Sleepaway camps, by contrast, are a different story. “A non-expert would say, well, they’re closed communities… quarantine everyone for two weeks beforehand and test them on coming in — great, right? And there’s a theoretical case for that,” he says. “But the practical issues are harder for sleepaway camps because they are close communities, and if we miss an infection and something breaks out, it’s much harder to stop it.”
“The reason that day camps might be a better place to start is they’re easier to start and stop,” Glickman explains. “They’re a lower risk in general. And you can more easily keep people outdoors all the time — being outdoors is a very big risk mitigator.”
I asked Glickman if he had any advice for families without camp — specifically, what parents can do to mitigate their kids’ loneliness this summer.
“I would say that I’ve heard interesting stories about people coming with friend pods for kids to have, like outdoor playdates, with only a certain set of kids,” he says, reiterating that he himself is not a parent, and this advice is not meant to be prescriptive. “I would try to think about what common-sense, risk-mitigating ways there are to get some socialization for kids. Everything is a matter of degrees, right?”
“When we say ‘stay six feet away from people,’ that’s not because after six feet, it [the risk] drops to zero, right? That’s because six feet is better than five feet is better than four feet is better than three feet… ” he says. “And a similar logic can apply for children. If you have kids who have friends, and their parents are comfortable with it, and you can arrange in a hangout near a front stoop or something like that… There are ways to do that that are, again, not perfect. And you should do your best to wear masks, wash your hands, and refrain from indoor hugging and things like this. But you don’t need to live in total fear. Think through what your family’s risk profile is and what’s worth it.”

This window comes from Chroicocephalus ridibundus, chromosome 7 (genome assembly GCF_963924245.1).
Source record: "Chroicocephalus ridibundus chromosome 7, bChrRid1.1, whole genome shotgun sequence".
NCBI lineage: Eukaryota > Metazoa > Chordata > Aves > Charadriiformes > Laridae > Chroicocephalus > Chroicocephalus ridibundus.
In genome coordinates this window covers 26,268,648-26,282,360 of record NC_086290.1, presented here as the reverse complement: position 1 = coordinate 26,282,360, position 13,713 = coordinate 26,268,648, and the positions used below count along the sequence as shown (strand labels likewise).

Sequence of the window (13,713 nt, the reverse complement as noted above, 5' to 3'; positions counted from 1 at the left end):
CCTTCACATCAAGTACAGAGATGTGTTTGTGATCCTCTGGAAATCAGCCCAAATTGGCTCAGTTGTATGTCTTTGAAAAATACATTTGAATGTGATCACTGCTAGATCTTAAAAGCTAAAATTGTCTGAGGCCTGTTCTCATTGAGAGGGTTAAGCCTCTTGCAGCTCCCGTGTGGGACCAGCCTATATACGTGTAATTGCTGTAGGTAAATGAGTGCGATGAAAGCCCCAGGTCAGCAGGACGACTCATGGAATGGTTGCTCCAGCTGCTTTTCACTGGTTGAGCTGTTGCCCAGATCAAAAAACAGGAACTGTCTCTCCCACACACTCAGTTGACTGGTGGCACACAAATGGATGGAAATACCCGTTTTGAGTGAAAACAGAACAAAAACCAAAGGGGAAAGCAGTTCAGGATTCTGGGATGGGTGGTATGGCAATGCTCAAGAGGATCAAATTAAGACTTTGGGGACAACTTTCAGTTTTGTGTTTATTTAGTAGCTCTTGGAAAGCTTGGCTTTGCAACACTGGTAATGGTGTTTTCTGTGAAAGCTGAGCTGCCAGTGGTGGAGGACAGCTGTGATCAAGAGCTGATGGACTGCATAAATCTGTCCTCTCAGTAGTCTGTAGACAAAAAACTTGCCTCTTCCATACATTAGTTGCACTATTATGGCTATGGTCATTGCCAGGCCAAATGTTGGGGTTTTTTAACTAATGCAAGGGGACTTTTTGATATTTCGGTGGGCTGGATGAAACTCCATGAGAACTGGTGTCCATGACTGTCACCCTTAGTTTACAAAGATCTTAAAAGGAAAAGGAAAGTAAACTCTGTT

Our conversation made me feel resigned — which sounds like a bad thing, perhaps, but maybe it’s the best we can hope for right now. After all, our had our government handled this pandemic better, we would have had a chance to have some normalcy this summer. “Other countries had serological testing within a week of the virus being discovered,” Glickman says. “The U.S. rejected those tests, and our inability to develop widespread testing and tracing are why we are in the situation.”
Given the lack of federal oversight, ultimately, as Glickman says, families will make their individual decisions, based on their specific risk factors, and, obviously, comfort levels.
I’m not sure if summer camp is going to happen for my son this summer, even if my local camp still is sending me e-mails to the contrary (and I’d love to be proven wrong). But I am committed to making this a better summer for him.
This lockdown isn’t tenable — I am tired; my son is frustrated. There is a middle ground of small risks that I can take this summer to make our lives better, especially in the warm weather and outdoors, where the risk of contagion is low, like a socially-distanced visit in a suburban friend’s backyard.
“We have to be more creative these days,” Glickman says. “We have to start thinking about a phased opening of society. We’ll never get back to normal for a long time, but we have to be creative about like building society back up a little.”